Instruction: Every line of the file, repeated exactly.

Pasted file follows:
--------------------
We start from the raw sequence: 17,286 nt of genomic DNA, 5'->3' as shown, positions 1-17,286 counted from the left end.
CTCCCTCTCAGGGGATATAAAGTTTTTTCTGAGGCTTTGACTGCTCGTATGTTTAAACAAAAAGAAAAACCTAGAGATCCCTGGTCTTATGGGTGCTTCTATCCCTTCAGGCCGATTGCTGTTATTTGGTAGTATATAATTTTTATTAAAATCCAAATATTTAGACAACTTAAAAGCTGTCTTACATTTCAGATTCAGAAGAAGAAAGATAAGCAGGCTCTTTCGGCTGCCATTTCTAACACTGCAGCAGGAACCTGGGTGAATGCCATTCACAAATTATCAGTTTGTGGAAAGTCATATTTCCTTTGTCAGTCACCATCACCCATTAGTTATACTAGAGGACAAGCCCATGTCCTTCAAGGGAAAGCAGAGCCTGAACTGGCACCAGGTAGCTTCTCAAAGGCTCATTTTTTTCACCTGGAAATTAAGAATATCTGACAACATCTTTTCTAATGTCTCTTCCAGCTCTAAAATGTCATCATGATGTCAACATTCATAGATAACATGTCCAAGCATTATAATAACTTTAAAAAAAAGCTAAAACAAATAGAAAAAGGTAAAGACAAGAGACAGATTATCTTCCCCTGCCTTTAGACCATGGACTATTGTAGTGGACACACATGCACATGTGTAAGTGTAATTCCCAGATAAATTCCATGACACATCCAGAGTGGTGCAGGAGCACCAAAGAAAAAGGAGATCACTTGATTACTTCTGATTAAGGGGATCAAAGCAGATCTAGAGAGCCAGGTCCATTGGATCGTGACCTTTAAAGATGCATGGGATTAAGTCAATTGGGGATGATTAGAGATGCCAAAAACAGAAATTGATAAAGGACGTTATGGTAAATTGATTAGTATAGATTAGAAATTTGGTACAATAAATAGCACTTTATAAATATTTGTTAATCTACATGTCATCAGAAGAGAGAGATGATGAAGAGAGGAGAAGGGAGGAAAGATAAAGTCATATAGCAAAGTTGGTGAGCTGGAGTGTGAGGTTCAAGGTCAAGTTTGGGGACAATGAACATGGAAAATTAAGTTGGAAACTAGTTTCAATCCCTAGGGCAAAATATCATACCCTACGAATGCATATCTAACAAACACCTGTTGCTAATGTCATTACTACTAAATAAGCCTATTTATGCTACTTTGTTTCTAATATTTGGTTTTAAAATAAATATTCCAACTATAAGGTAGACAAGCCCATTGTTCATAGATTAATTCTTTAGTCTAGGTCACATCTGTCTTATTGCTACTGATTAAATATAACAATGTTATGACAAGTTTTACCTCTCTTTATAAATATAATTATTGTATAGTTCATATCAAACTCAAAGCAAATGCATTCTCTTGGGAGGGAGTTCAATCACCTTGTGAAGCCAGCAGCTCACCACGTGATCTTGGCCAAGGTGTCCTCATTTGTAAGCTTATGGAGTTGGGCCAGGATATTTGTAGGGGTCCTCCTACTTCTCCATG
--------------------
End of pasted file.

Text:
We start from the raw sequence: 17,286 nt of genomic DNA, 5'->3' as shown, positions 1-17,286 counted from the left end.
CTCCCTCTCAGGGGATATAAAGTTTTTTCTGAGGCTTTGACTGCTCGTATGTTTAAACAAAAAGAAAAACCTAGAGATCCCTGGTCTTATGGGTGCTTCTATCCCTTCAGGCCGATTGCTGTTATTTGGTAGTATATAATTTTTATTAAAATCCAAATATTTAGACAACTTAAAAGCTGTCTTACATTTCAGATTCAGAAGAAGAAAGATAAGCAGGCTCTTTCGGCTGCCATTTCTAACACTGCAGCAGGAACCTGGGTGAATGCCATTCACAAATTATCAGTTTGTGGAAAGTCATATTTCCTTTGTCAGTCACCATCACCCATTAGTTATACTAGAGGACAAGCCCATGTCCTTCAAGGGAAAGCAGAGCCTGAACTGGCACCAGGTAGCTTCTCAAAGGCTCATTTTTTTCACCTGGAAATTAAGAATATCTGACAACATCTTTTCTAATGTCTCTTCCAGCTCTAAAATGTCATCATGATGTCAACATTCATAGATAACATGTCCAAGCATTATAATAACTTTAAAAAAAAGCTAAAACAAATAGAAAAAGGTAAAGACAAGAGACAGATTATCTTCCCCTGCCTTTAGACCATGGACTATTGTAGTGGACACACATGCACATGTGTAAGTGTAATTCCCAGATAAATTCCATGACACATCCAGAGTGGTGCAGGAGCACCAAAGAAAAAGGAGATCACTTGATTACTTCTGATTAAGGGGATCAAAGCAGATCTAGAGAGCCAGGTCCATTGGATCGTGACCTTTAAAGATGCATGGGATTAAGTCAATTGGGGATGATTAGAGATGCCAAAAACAGAAATTGATAAAGGACGTTATGGTAAATTGATTAGTATAGATTAGAAATTTGGTACAATAAATAGCACTTTATAAATATTTGTTAATCTACATGTCATCAGAAGAGAGAGATGATGAAGAGAGGAGAAGGGAGGAAAGATAAAGTCATATAGCAAAGTTGGTGAGCTGGAGTGTGAGGTTCAAGGTCAAGTTTGGGGACAATGAACATGGAAAATTAAGTTGGAAACTAGTTTCAATCCCTAGGGCAAAATATCATACCCTACGAATGCATATCTAACAAACACCTGTTGCTAATGTCATTACTACTAAATAAGCCTATTTATGCTACTTTGTTTCTAATATTTGGTTTTAAAATAAATATTCCAACTATAAGGTAGACAAGCCCATTGTTCATAGATTAATTCTTTAGTCTAGGTCACATCTGTCTTATTGCTACTGATTAAATATAACAATGTTATGACAAGTTTTACCTCTCTTTATAAATATAATTATTGTATAGTTCATATCAAACTCAAAGCAAATGCATTCTCTTGGGAGGGAGTTCAATCACCTTGTGAAGCCAGCAGCTCACCACGTGATCTTGGCCAAGGTGTCCTCATTTGTAAGCTTATGGAGTTGGGCCAGGATATTTGTAGGGGTCCTCCTACTTCTCCATG